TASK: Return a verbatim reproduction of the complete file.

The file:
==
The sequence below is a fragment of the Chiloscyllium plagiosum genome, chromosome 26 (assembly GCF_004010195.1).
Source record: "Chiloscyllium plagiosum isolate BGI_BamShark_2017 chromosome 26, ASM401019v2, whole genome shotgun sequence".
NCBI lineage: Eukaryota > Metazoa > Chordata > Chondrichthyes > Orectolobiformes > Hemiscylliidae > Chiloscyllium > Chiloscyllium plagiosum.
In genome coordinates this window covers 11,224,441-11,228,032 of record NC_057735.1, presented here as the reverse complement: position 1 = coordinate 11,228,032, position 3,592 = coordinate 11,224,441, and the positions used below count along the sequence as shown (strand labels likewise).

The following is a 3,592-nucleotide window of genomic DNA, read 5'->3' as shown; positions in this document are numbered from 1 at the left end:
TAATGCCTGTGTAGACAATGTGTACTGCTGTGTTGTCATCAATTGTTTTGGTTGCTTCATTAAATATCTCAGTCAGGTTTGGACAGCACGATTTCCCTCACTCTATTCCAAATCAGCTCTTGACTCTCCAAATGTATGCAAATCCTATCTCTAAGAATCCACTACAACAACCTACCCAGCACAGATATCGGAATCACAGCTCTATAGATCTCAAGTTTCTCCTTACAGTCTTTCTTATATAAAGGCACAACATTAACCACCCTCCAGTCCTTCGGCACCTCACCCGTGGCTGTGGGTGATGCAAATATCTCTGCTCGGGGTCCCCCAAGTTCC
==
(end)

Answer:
The sequence below is a fragment of the Chiloscyllium plagiosum genome, chromosome 26 (assembly GCF_004010195.1).
Source record: "Chiloscyllium plagiosum isolate BGI_BamShark_2017 chromosome 26, ASM401019v2, whole genome shotgun sequence".
NCBI lineage: Eukaryota > Metazoa > Chordata > Chondrichthyes > Orectolobiformes > Hemiscylliidae > Chiloscyllium > Chiloscyllium plagiosum.
In genome coordinates this window covers 11,224,441-11,228,032 of record NC_057735.1, presented here as the reverse complement: position 1 = coordinate 11,228,032, position 3,592 = coordinate 11,224,441, and the positions used below count along the sequence as shown (strand labels likewise).

The following is a 3,592-nucleotide window of genomic DNA, read 5'->3' as shown; positions in this document are numbered from 1 at the left end:
TAATGCCTGTGTAGACAATGTGTACTGCTGTGTTGTCATCAATTGTTTTGGTTGCTTCATTAAATATCTCAGTCAGGTTTGGACAGCACGATTTCCCTCACTCTATTCCAAATCAGCTCTTGACTCTCCAAATGTATGCAAATCCTATCTCTAAGAATCCACTACAACAACCTACCCAGCACAGATATCGGAATCACAGCTCTATAGATCTCAAGTTTCTCCTTACAGTCTTTCTTATATAAAGGCACAACATTAACCACCCTCCAGTCCTTCGGCACCTCACCCGTGGCTGTGGGTGATGCAAATATCTCTGCTCGGGGTCCCCCAAGTTCC